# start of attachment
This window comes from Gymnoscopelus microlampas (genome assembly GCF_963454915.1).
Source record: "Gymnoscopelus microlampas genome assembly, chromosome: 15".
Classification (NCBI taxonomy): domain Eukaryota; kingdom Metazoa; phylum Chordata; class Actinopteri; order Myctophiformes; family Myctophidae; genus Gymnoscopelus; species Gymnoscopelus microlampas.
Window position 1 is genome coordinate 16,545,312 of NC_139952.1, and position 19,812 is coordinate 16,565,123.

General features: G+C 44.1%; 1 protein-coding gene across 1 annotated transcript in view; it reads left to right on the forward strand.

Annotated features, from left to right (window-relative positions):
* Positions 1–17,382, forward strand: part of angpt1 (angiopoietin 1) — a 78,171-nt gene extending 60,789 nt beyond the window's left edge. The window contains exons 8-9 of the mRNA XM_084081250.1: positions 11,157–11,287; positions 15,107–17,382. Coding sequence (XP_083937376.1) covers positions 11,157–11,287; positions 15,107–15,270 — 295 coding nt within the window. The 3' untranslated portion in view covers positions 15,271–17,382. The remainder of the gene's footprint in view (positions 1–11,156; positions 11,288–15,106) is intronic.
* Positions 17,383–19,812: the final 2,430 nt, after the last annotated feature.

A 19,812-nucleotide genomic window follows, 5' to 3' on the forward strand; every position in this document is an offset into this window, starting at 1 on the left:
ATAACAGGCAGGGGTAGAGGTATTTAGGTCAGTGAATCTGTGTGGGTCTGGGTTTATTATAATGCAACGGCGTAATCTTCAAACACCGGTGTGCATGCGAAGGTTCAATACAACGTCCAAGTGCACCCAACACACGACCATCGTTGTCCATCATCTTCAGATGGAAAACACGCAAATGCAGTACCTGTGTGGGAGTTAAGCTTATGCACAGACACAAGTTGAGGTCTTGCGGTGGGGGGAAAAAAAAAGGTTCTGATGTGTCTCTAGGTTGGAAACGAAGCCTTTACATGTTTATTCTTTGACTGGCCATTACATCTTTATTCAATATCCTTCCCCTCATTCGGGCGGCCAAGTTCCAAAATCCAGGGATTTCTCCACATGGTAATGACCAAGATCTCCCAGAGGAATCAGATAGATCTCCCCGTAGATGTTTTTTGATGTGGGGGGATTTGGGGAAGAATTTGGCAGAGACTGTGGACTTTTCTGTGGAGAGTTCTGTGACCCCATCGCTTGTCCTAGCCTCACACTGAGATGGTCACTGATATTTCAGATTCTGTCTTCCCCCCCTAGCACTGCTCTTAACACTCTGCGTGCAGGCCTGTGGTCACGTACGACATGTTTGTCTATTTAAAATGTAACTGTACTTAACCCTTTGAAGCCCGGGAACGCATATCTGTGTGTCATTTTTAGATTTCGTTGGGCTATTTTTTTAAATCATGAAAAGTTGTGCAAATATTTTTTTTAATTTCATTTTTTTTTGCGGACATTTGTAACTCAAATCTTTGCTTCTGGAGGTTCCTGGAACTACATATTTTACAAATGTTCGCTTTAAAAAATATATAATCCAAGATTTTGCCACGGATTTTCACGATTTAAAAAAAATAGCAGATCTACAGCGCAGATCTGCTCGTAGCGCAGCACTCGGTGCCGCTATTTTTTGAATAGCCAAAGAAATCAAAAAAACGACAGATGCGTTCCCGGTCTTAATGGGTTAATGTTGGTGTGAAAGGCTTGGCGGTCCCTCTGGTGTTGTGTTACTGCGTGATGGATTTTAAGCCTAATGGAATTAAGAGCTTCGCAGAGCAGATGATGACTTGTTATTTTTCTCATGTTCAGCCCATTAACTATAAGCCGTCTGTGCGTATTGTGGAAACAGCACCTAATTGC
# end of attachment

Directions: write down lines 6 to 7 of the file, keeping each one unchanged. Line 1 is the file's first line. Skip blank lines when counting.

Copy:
Annotated features, from left to right (window-relative positions):
* Positions 1–17,382, forward strand: part of angpt1 (angiopoietin 1) — a 78,171-nt gene extending 60,789 nt beyond the window's left edge. The window contains exons 8-9 of the mRNA XM_084081250.1: positions 11,157–11,287; positions 15,107–17,382. Coding sequence (XP_083937376.1) covers positions 11,157–11,287; positions 15,107–15,270 — 295 coding nt within the window. The 3' untranslated portion in view covers positions 15,271–17,382. The remainder of the gene's footprint in view (positions 1–11,156; positions 11,288–15,106) is intronic.